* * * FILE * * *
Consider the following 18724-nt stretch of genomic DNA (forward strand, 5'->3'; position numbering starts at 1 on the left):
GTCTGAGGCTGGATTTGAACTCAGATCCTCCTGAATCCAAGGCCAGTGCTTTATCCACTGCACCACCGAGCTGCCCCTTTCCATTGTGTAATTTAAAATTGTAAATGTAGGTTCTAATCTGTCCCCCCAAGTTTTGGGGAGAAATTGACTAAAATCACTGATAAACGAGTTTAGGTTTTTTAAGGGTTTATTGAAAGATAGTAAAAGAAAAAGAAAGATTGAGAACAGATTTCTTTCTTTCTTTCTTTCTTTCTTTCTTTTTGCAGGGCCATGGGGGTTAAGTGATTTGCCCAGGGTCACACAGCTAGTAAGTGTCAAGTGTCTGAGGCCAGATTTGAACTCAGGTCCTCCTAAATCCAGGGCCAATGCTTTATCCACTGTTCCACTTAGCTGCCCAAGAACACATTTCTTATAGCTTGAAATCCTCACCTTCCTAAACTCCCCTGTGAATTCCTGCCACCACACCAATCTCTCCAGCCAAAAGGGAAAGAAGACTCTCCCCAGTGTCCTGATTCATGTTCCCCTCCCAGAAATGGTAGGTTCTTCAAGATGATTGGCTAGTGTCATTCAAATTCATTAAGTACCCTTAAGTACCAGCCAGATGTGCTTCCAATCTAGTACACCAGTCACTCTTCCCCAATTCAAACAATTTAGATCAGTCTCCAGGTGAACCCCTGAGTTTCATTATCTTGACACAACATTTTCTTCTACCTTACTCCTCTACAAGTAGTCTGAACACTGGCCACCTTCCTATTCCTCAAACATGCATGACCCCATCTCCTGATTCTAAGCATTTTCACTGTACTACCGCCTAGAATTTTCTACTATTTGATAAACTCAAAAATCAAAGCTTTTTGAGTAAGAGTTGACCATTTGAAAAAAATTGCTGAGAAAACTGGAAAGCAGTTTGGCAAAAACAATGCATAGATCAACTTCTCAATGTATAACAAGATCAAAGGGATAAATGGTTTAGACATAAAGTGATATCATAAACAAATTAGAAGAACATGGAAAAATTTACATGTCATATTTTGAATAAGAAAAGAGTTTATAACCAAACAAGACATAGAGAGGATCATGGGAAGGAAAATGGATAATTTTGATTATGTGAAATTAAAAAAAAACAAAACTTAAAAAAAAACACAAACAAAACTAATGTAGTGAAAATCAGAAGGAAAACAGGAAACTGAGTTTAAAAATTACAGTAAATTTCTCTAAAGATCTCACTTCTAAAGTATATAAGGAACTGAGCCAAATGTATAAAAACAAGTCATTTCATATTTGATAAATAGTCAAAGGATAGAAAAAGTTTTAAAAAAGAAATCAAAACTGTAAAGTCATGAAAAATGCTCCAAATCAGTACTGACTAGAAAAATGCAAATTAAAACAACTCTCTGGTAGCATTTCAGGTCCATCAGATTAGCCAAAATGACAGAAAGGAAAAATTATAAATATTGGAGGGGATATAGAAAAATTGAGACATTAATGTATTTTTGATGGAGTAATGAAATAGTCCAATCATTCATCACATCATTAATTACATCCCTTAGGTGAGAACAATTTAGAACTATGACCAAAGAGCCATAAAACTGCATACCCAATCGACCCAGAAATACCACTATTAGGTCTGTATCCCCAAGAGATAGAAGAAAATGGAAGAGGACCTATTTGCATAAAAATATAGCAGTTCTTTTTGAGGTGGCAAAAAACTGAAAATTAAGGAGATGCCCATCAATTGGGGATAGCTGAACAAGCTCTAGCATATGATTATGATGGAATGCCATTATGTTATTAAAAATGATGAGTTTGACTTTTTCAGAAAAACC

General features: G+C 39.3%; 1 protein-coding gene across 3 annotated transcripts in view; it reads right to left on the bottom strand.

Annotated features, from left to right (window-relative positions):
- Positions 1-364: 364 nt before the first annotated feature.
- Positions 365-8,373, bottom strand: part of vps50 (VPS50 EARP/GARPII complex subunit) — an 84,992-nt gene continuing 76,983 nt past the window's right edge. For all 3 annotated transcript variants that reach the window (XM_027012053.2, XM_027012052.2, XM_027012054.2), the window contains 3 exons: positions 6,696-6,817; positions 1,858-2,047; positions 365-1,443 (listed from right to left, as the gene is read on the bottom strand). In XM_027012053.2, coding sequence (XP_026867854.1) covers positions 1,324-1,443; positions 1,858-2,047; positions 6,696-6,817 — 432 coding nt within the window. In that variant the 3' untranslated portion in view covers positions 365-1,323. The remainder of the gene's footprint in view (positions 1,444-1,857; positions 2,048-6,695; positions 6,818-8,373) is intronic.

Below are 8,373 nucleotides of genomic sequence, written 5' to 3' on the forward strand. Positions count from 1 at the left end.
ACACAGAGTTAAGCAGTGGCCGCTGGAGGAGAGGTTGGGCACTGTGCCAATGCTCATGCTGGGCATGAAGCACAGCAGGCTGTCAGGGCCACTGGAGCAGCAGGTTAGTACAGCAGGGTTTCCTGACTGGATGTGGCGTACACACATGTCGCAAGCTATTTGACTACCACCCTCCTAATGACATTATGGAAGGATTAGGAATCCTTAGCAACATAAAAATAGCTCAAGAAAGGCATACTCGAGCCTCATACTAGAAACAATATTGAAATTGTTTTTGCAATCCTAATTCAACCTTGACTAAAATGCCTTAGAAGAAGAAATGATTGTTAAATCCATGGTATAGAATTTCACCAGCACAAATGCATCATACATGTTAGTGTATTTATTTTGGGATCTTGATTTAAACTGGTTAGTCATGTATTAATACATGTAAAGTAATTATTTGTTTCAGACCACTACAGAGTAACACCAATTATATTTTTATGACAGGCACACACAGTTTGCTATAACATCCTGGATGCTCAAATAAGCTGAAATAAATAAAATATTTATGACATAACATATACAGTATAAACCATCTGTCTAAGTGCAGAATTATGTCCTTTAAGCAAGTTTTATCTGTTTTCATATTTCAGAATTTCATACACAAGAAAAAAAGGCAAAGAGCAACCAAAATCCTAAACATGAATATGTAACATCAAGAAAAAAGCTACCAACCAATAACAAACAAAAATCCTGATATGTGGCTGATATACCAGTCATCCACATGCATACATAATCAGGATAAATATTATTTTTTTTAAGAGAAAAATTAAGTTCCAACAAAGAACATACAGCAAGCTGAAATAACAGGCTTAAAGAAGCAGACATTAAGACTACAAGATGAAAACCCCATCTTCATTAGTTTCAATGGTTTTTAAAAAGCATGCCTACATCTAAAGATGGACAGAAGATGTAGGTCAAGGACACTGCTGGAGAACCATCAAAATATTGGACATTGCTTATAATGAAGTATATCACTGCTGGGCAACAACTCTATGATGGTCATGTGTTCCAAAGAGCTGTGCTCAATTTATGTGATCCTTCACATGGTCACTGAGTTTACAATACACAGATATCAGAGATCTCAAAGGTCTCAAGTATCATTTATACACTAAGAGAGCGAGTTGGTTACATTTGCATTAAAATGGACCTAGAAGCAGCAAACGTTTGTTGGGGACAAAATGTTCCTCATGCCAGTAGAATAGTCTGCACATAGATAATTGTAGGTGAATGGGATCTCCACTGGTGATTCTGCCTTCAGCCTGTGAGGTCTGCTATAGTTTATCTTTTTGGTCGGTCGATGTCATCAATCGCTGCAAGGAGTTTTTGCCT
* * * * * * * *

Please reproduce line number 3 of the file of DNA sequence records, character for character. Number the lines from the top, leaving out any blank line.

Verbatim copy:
General features: G+C 39.3%; 1 protein-coding gene across 3 annotated transcripts in view; it reads right to left on the bottom strand.